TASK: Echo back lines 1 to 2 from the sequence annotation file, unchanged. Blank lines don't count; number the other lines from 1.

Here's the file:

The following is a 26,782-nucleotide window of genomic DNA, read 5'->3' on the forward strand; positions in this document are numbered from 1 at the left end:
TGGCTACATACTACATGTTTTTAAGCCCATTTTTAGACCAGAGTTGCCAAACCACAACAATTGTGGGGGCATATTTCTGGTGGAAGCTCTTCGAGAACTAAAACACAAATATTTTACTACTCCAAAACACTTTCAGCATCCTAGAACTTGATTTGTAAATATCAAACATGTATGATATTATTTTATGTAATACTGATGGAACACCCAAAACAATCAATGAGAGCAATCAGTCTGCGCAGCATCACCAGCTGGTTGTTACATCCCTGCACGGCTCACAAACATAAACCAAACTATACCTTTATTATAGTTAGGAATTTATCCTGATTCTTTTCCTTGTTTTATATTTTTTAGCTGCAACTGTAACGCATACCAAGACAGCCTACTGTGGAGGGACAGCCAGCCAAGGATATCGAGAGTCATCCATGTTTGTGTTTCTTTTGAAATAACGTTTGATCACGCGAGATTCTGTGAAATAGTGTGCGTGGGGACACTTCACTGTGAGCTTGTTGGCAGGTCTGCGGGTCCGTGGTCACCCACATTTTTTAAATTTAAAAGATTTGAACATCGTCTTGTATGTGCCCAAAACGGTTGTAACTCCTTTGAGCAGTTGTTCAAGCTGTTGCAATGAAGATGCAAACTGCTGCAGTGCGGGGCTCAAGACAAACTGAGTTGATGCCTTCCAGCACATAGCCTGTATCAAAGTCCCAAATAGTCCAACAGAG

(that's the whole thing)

The following is a 26,782-nucleotide window of genomic DNA, read 5'->3' on the forward strand; positions in this document are numbered from 1 at the left end:
TGGCTACATACTACATGTTTTTAAGCCCATTTTTAGACCAGAGTTGCCAAACCACAACAATTGTGGGGGCATATTTCTGGTGGAAGCTCTTCGAGAACTAAAACACAAATATTTTACTACTCCAAAACACTTTCAGCATCCTAGAACTTGATTTGTAAATATCAAACATGTATGATATTATTTTATGTAATACTGATGGAACACCCAAAACAATCAATGAGAGCAATCAGTCTGCGCAGCATCACCAGCTGGTTGTTACATCCCTGCACGGCTCACAAACATAAACCAAACTATACCTTTATTATAGTTAGGAATTTATCCTGATTCTTTTCCTTGTTTTATATTTTTTAGCTGCAACTGTAACGCATACCAAGACAGCCTACTGTGGAGGGACAGCCAGCCAAGGATATCGAGAGTCATCCATGTTTGTGTTTCTTTTGAAATAACGTTTGATCACGCGAGATTCTGTGAAATAGTGTGCGTGGGGACACTTCACTGTGAGCTTGTTGGCAGGTCTGCGGGTCCGTGGTCACCCACATTTTTTAAATTTAAAAGATTTGAACATCGTCTTGTATGTGCCCAAAACGGTTGTAACTCCTTTGAGCAGTTGTTCAAGCTGTTGCAATGAAGATGCAAACTGCTGCAGTGCGGGGCTCAAGACAAACTGAGTTGATGCCTTCCAGCACATAGCCTGTATCAAAGTCCCAAATAGTCCAACAGAG